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Realtors Expect Worse Housing Market in '94 : Economy: California Assn. of Realtors reverses its turnaround prediction, forecasting another 2.4% drop in home sales.

September 29, 1993|DAVID W. MYERS | TIMES STAFF WRITER

ANAHEIM — You know that California's housing market is hurting when even the state's biggest real estate trade group cannot rouse much enthusiasm about the near future.

That's the gist of the annual housing forecast issued Tuesday by the California Assn. of Realtors, which said home sales should drop another 2.4% in 1994 and the median price of a home should fall another 3.1%.

The realty group had originally predicted a modest 1.9% rebound in sales this year but now says sales will probably be 4.4% below last year's level.

Economists at the Los Angeles-based trade association say they underestimated the severity of the recession that first gripped the state in 1990. The group is now saying that continued job losses in 1994 will force sales and prices even lower from their already depressed levels.

"We have low interest rates and affordable home prices, but we're not going to see the (housing) market show a lot of strength until more jobs are created and consumer confidence picks up," said Leslie Appleton-Young, an economist for the trade group. "That isn't happening now, and it won't be happening soon."

About 410,000 detached, single-family homes will be sold by the end of this year, Appleton-Young predicted, down 4.4% from last year.

Next year looks even worse. The economist said sales should drop another 2.4%, to 400,000, as continued low mortgage rates won't be enough to coax recession-weary consumers into moving.

The median price of a home, which the realtors say will end this year 3% lower than where it began, is expected to fall another 3.1% in 1994 to $186,000. If that forecast is accurate, it would be the third straight year that prices have dropped.

Appleton-Young said 1994 is shaping up to be much like 1993 and 1992, with sales and prices in lower-priced communities faring better than markets in coastal areas where homes are more expensive.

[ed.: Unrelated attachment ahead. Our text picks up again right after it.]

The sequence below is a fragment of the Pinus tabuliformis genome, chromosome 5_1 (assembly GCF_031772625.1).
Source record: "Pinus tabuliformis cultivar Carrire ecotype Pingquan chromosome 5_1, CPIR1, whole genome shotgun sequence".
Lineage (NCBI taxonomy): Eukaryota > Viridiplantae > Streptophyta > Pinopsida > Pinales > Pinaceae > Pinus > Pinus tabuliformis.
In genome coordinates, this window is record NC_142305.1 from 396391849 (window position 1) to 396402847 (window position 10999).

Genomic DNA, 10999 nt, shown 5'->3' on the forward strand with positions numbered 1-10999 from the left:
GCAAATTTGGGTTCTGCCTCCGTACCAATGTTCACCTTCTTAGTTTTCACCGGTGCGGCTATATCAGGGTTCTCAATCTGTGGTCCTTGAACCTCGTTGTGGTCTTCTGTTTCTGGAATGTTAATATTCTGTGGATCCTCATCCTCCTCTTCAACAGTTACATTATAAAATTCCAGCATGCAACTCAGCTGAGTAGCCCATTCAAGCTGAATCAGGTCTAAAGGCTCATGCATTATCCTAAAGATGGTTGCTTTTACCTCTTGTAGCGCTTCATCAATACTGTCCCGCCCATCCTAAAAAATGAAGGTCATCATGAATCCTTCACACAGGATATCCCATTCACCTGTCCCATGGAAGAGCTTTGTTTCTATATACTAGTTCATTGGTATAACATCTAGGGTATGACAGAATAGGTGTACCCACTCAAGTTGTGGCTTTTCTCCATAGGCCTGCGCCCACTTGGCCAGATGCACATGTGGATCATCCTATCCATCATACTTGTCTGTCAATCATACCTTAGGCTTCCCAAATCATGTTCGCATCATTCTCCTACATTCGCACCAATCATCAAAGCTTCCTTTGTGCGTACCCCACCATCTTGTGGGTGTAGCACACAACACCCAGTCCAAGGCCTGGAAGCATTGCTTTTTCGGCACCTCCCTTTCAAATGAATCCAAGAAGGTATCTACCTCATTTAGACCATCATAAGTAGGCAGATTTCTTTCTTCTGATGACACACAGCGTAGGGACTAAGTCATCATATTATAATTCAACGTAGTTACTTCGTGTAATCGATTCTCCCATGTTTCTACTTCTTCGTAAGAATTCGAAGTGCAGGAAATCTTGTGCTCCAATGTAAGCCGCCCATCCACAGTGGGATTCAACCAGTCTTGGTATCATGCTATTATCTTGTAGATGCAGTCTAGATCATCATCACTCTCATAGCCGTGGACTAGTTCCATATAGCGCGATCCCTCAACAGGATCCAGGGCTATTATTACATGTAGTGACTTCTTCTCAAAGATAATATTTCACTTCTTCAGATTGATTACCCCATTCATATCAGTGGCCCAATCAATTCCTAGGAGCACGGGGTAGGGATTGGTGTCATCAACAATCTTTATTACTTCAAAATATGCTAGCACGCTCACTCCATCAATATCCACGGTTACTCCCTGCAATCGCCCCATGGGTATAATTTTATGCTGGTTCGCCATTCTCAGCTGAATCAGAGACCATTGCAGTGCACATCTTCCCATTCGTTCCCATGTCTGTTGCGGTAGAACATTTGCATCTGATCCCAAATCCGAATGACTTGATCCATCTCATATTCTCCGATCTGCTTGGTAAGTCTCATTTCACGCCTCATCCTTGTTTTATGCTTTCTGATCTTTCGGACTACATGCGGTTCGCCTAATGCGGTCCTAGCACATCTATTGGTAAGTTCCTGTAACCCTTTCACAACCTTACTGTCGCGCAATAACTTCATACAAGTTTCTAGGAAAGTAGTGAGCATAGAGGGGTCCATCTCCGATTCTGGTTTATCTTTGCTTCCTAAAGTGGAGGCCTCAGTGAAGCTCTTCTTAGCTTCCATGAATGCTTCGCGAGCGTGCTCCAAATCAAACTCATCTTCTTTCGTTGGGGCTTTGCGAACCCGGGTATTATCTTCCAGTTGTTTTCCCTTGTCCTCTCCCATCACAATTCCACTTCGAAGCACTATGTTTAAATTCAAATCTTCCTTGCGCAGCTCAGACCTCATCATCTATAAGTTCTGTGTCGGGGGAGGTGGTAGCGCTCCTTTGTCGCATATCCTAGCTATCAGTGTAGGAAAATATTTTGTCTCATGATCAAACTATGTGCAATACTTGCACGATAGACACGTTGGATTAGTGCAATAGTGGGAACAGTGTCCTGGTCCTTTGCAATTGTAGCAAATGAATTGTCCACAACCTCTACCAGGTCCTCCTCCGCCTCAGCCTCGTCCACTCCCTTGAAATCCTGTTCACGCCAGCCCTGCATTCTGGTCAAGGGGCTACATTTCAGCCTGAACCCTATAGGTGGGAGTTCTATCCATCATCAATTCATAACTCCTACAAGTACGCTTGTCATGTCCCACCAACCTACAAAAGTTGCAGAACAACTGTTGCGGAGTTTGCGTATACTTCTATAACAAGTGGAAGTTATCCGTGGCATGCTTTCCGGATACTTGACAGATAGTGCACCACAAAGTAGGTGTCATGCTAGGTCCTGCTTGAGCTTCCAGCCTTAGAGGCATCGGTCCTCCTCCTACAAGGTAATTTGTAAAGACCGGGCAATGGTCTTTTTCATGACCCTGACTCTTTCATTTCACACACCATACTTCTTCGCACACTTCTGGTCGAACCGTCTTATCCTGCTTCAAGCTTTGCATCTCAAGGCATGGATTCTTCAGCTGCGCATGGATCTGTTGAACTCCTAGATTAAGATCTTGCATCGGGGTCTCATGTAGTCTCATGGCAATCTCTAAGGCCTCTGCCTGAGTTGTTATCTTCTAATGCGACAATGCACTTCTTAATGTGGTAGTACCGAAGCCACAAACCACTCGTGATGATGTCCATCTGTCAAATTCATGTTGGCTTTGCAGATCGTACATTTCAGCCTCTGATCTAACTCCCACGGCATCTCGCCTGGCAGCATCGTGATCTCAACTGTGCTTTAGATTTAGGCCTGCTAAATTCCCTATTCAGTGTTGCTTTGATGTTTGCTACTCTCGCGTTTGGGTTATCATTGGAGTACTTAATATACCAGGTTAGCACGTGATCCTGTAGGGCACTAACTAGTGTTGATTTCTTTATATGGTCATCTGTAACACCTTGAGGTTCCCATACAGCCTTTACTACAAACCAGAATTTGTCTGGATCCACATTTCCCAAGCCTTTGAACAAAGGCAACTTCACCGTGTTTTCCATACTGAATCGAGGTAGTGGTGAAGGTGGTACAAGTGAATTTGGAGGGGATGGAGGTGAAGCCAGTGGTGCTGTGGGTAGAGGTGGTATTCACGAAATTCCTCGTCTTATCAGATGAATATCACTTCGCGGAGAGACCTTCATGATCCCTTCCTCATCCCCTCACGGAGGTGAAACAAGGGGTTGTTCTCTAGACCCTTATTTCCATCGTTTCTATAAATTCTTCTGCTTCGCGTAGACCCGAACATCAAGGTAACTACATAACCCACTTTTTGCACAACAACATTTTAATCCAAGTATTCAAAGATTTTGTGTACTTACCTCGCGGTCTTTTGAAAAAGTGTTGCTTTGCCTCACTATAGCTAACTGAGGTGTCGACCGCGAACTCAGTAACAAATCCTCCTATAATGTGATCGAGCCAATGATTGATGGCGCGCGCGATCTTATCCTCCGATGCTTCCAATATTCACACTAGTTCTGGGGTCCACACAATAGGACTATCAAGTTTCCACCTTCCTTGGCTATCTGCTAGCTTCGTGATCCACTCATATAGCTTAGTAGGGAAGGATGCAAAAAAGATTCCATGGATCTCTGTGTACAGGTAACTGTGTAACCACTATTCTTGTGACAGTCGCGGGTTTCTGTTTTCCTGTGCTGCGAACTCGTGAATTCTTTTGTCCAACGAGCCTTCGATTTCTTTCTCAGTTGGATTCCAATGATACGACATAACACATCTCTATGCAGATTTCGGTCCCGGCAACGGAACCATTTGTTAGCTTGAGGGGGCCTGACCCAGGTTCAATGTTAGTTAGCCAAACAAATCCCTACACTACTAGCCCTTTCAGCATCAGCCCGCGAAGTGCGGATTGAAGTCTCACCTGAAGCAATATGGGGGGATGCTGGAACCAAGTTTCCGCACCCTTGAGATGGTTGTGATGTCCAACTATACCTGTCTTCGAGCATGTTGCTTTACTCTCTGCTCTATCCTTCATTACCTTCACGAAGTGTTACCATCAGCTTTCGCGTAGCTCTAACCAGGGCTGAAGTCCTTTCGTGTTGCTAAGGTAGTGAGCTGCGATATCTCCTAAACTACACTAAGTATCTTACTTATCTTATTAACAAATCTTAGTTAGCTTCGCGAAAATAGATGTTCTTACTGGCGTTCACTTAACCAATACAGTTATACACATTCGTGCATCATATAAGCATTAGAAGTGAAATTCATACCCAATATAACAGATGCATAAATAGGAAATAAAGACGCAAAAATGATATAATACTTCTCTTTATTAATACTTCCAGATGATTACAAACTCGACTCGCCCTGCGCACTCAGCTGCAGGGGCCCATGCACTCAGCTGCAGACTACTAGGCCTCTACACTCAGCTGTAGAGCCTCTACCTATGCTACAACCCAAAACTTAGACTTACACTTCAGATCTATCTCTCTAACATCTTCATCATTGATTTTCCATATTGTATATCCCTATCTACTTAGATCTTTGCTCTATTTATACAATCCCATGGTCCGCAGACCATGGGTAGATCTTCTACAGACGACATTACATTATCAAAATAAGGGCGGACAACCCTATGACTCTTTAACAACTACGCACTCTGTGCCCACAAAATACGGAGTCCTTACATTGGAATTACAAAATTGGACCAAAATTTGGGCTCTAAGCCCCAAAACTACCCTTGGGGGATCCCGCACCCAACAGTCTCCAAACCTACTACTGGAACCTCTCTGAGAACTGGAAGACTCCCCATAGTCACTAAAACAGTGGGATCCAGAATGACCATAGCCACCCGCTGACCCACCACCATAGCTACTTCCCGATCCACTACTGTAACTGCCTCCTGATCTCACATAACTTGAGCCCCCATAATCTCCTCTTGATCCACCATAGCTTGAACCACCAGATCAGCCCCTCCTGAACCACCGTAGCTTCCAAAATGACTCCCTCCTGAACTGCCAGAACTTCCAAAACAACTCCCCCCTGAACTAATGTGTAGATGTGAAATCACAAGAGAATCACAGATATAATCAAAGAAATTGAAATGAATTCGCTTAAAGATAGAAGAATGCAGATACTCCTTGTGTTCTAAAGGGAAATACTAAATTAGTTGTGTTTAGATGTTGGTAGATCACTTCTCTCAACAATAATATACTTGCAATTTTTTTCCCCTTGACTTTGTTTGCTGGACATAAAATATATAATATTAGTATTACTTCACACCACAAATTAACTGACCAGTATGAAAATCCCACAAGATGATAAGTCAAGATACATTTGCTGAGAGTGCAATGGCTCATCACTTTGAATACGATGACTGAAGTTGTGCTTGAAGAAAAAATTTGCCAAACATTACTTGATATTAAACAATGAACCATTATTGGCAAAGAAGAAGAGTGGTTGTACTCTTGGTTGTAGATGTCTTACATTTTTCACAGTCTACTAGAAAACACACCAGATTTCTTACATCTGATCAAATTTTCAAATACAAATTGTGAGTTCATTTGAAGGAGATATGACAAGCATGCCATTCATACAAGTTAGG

Steadily dropping mortgage rates have allowed many longtime renters to buy their first home over the past few years, which has bolstered neighborhoods where houses are relatively cheap. But values in higher-priced areas have been clobbered, as many current homeowners have refused to take on the bigger mortgage payments needed to "move up" into a nicer house.

If the 1994 forecast for single-family homes is gloomy, the outlook for condominiums is downright grim.

Condo sales this year are expected to fall 15% from last year's levels, and another 6% drop is expected in 1994. Median condo prices, which are already about 4% below a year ago, are expected to tumble another 6% in 1994 to $131,000.

Traditionally, condominiums have attracted first-time buyers because their low prices made them more affordable, Appleton-Young pointed out. But the low mortgage rates, coupled with lower prices, have allowed many first-time buyers to purchase detached houses instead, leaving a glut of condos on the market.

Ironically, Tuesday's bearish report came as the state's battered housing market is showing signs of life.

On Monday, the realty trade group said home sales in August dipped a modest 2.9% from July but were 10.1% higher than a year earlier. And just last week, the UCLA Business Forecasting Project said continued low interest rates should lead to a 20% rise in construction by the middle of next year and an end to the state's prolonged recession by the third quarter of 1994.

But economic recovery will come slowly, Appleton-Young said Tuesday, and the global recession that is taking a heavy toll on California exports will add to the problems caused by more layoffs in the aerospace industry.

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